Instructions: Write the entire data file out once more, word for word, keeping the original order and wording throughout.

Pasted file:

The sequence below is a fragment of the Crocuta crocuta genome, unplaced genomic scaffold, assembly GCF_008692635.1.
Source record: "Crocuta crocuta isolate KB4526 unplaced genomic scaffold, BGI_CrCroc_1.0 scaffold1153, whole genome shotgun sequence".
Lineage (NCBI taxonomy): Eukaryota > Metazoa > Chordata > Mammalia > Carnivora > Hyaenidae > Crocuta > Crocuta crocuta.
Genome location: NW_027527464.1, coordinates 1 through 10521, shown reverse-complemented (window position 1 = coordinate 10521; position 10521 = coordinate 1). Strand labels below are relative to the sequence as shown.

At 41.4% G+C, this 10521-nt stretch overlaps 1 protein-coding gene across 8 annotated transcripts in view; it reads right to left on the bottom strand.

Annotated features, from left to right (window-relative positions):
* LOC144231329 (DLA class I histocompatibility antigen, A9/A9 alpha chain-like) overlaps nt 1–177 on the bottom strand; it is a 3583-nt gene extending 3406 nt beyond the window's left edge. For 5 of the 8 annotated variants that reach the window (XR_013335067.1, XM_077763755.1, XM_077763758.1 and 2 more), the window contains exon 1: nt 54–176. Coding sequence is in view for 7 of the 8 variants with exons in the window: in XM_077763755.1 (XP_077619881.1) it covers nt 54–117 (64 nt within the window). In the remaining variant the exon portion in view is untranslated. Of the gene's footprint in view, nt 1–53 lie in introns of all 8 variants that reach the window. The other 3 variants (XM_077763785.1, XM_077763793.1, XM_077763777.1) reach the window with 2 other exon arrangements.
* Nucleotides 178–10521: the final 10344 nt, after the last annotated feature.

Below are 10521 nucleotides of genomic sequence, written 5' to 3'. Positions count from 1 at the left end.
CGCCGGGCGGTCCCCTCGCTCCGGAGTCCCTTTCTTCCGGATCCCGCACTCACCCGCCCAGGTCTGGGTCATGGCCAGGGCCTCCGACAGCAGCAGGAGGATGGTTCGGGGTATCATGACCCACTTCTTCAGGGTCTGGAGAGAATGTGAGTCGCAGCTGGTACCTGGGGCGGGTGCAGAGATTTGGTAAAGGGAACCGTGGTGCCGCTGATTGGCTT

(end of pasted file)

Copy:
The sequence below is a fragment of the Crocuta crocuta genome, unplaced genomic scaffold, assembly GCF_008692635.1.
Source record: "Crocuta crocuta isolate KB4526 unplaced genomic scaffold, BGI_CrCroc_1.0 scaffold1153, whole genome shotgun sequence".
Lineage (NCBI taxonomy): Eukaryota > Metazoa > Chordata > Mammalia > Carnivora > Hyaenidae > Crocuta > Crocuta crocuta.
Genome location: NW_027527464.1, coordinates 1 through 10521, shown reverse-complemented (window position 1 = coordinate 10521; position 10521 = coordinate 1). Strand labels below are relative to the sequence as shown.

At 41.4% G+C, this 10521-nt stretch overlaps 1 protein-coding gene across 8 annotated transcripts in view; it reads right to left on the bottom strand.

Annotated features, from left to right (window-relative positions):
* LOC144231329 (DLA class I histocompatibility antigen, A9/A9 alpha chain-like) overlaps nt 1–177 on the bottom strand; it is a 3583-nt gene extending 3406 nt beyond the window's left edge. For 5 of the 8 annotated variants that reach the window (XR_013335067.1, XM_077763755.1, XM_077763758.1 and 2 more), the window contains exon 1: nt 54–176. Coding sequence is in view for 7 of the 8 variants with exons in the window: in XM_077763755.1 (XP_077619881.1) it covers nt 54–117 (64 nt within the window). In the remaining variant the exon portion in view is untranslated. Of the gene's footprint in view, nt 1–53 lie in introns of all 8 variants that reach the window. The other 3 variants (XM_077763785.1, XM_077763793.1, XM_077763777.1) reach the window with 2 other exon arrangements.
* Nucleotides 178–10521: the final 10344 nt, after the last annotated feature.

Below are 10521 nucleotides of genomic sequence, written 5' to 3'. Positions count from 1 at the left end.
CGCCGGGCGGTCCCCTCGCTCCGGAGTCCCTTTCTTCCGGATCCCGCACTCACCCGCCCAGGTCTGGGTCATGGCCAGGGCCTCCGACAGCAGCAGGAGGATGGTTCGGGGTATCATGACCCACTTCTTCAGGGTCTGGAGAGAATGTGAGTCGCAGCTGGTACCTGGGGCGGGTGCAGAGATTTGGTAAAGGGAACCGTGGTGCCGCTGATTGGCTT